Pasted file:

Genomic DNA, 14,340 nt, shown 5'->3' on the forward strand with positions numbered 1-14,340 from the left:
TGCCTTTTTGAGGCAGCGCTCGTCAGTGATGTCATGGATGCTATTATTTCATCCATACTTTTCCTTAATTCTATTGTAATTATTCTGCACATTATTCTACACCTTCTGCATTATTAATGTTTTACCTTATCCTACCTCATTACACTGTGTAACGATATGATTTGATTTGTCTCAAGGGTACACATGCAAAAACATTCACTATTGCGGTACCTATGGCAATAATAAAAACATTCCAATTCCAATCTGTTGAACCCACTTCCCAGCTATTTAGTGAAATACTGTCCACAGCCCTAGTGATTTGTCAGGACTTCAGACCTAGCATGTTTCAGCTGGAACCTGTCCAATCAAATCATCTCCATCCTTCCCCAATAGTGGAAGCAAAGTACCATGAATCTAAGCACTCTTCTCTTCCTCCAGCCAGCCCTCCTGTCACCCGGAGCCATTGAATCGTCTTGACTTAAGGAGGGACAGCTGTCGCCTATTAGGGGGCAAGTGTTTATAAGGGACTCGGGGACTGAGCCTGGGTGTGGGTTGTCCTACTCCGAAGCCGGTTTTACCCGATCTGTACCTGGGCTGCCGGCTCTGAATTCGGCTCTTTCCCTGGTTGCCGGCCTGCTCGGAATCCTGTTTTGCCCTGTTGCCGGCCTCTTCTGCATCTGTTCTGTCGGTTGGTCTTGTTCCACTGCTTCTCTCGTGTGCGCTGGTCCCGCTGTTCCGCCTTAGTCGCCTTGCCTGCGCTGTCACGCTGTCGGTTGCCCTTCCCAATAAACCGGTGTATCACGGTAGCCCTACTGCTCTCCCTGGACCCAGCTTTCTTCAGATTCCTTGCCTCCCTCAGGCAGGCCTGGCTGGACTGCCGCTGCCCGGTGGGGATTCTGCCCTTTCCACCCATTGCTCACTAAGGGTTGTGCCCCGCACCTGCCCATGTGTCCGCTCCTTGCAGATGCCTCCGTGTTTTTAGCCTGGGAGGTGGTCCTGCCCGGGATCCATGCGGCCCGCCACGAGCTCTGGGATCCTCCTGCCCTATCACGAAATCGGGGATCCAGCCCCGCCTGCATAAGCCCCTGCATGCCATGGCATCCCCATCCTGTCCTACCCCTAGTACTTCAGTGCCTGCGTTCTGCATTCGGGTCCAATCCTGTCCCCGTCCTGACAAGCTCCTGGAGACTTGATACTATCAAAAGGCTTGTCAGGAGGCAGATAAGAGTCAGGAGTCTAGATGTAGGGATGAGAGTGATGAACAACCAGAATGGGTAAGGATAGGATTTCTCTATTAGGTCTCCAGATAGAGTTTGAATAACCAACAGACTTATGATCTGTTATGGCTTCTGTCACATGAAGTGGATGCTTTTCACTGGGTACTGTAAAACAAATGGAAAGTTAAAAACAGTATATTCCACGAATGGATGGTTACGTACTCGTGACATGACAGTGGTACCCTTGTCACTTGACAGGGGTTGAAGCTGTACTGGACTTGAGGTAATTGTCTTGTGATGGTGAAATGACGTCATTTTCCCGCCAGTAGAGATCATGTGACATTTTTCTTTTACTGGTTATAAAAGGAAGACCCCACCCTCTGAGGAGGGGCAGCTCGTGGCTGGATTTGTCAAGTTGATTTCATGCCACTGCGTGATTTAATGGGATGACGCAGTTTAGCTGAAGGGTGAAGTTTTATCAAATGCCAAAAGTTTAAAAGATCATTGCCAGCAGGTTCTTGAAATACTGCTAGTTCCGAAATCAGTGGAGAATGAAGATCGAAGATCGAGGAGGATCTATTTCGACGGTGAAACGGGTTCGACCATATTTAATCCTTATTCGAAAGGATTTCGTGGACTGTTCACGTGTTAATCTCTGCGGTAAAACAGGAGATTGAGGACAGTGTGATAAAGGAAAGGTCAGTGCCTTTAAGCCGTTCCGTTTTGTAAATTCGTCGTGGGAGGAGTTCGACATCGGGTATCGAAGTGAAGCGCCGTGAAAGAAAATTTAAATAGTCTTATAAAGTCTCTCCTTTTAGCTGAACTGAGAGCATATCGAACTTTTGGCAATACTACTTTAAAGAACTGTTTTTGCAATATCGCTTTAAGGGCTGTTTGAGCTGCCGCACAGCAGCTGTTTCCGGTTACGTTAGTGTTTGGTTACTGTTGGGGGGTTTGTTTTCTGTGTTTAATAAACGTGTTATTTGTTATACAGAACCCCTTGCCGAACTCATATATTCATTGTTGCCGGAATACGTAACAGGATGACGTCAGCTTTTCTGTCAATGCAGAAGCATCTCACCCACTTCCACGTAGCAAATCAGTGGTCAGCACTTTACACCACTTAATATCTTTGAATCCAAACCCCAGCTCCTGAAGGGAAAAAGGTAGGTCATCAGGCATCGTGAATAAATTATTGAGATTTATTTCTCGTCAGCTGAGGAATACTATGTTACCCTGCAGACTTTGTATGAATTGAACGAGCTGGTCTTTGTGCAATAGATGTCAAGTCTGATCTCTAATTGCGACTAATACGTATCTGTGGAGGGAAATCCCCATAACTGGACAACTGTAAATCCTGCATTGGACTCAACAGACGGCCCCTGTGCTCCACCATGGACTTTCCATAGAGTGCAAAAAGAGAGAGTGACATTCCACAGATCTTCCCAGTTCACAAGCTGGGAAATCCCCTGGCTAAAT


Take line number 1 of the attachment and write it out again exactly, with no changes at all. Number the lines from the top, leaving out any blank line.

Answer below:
Genomic DNA, 14,340 nt, shown 5'->3' on the forward strand with positions numbered 1-14,340 from the left: